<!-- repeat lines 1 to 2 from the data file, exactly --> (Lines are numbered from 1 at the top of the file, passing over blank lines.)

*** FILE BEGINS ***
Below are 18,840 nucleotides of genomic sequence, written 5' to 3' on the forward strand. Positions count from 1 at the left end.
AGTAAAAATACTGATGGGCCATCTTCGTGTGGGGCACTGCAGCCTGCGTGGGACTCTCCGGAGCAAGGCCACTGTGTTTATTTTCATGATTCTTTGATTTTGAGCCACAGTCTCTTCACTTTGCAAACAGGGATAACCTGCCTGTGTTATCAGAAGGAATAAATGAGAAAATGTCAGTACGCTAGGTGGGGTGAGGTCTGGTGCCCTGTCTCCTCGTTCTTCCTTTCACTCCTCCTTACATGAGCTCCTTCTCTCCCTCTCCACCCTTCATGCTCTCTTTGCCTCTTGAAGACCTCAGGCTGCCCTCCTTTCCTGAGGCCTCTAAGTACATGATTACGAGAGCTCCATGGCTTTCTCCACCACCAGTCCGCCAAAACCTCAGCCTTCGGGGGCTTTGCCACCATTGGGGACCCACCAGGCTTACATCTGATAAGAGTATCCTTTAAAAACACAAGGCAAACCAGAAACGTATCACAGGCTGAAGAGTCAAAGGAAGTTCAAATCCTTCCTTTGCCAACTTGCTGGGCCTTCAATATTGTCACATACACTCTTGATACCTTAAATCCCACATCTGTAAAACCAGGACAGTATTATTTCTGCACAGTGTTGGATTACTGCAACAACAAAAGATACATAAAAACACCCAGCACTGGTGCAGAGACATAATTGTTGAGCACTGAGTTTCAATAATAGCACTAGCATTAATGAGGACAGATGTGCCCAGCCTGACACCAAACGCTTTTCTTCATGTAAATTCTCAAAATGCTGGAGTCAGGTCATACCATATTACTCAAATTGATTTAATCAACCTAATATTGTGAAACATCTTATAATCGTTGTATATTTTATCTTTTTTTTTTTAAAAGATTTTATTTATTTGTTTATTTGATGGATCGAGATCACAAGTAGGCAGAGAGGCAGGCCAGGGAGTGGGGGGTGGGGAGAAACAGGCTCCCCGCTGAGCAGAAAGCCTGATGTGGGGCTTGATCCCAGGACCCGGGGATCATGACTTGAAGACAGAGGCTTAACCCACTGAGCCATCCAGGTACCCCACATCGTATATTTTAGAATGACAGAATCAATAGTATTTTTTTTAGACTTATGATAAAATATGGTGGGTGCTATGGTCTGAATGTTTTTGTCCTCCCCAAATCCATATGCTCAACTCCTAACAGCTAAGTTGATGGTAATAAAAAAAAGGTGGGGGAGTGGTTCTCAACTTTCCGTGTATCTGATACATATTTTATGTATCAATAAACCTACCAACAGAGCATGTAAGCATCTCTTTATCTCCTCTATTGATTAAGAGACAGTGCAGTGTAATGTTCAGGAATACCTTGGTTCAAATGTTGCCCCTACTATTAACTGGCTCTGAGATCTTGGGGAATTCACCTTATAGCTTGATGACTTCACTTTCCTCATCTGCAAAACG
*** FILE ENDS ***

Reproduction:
Below are 18,840 nucleotides of genomic sequence, written 5' to 3' on the forward strand. Positions count from 1 at the left end.
AGTAAAAATACTGATGGGCCATCTTCGTGTGGGGCACTGCAGCCTGCGTGGGACTCTCCGGAGCAAGGCCACTGTGTTTATTTTCATGATTCTTTGATTTTGAGCCACAGTCTCTTCACTTTGCAAACAGGGATAACCTGCCTGTGTTATCAGAAGGAATAAATGAGAAAATGTCAGTACGCTAGGTGGGGTGAGGTCTGGTGCCCTGTCTCCTCGTTCTTCCTTTCACTCCTCCTTACATGAGCTCCTTCTCTCCCTCTCCACCCTTCATGCTCTCTTTGCCTCTTGAAGACCTCAGGCTGCCCTCCTTTCCTGAGGCCTCTAAGTACATGATTACGAGAGCTCCATGGCTTTCTCCACCACCAGTCCGCCAAAACCTCAGCCTTCGGGGGCTTTGCCACCATTGGGGACCCACCAGGCTTACATCTGATAAGAGTATCCTTTAAAAACACAAGGCAAACCAGAAACGTATCACAGGCTGAAGAGTCAAAGGAAGTTCAAATCCTTCCTTTGCCAACTTGCTGGGCCTTCAATATTGTCACATACACTCTTGATACCTTAAATCCCACATCTGTAAAACCAGGACAGTATTATTTCTGCACAGTGTTGGATTACTGCAACAACAAAAGATACATAAAAACACCCAGCACTGGTGCAGAGACATAATTGTTGAGCACTGAGTTTCAATAATAGCACTAGCATTAATGAGGACAGATGTGCCCAGCCTGACACCAAACGCTTTTCTTCATGTAAATTCTCAAAATGCTGGAGTCAGGTCATACCATATTACTCAAATTGATTTAATCAACCTAATATTGTGAAACATCTTATAATCGTTGTATATTTTATCTTTTTTTTTTTAAAAGATTTTATTTATTTGTTTATTTGATGGATCGAGATCACAAGTAGGCAGAGAGGCAGGCCAGGGAGTGGGGGGTGGGGAGAAACAGGCTCCCCGCTGAGCAGAAAGCCTGATGTGGGGCTTGATCCCAGGACCCGGGGATCATGACTTGAAGACAGAGGCTTAACCCACTGAGCCATCCAGGTACCCCACATCGTATATTTTAGAATGACAGAATCAATAGTATTTTTTTTAGACTTATGATAAAATATGGTGGGTGCTATGGTCTGAATGTTTTTGTCCTCCCCAAATCCATATGCTCAACTCCTAACAGCTAAGTTGATGGTAATAAAAAAAAGGTGGGGGAGTGGTTCTCAACTTTCCGTGTATCTGATACATATTTTATGTATCAATAAACCTACCAACAGAGCATGTAAGCATCTCTTTATCTCCTCTATTGATTAAGAGACAGTGCAGTGTAATGTTCAGGAATACCTTGGTTCAAATGTTGCCCCTACTATTAACTGGCTCTGAGATCTTGGGGAATTCACCTTATAGCTTGATGACTTCACTTTCCTCATCTGCAAAACG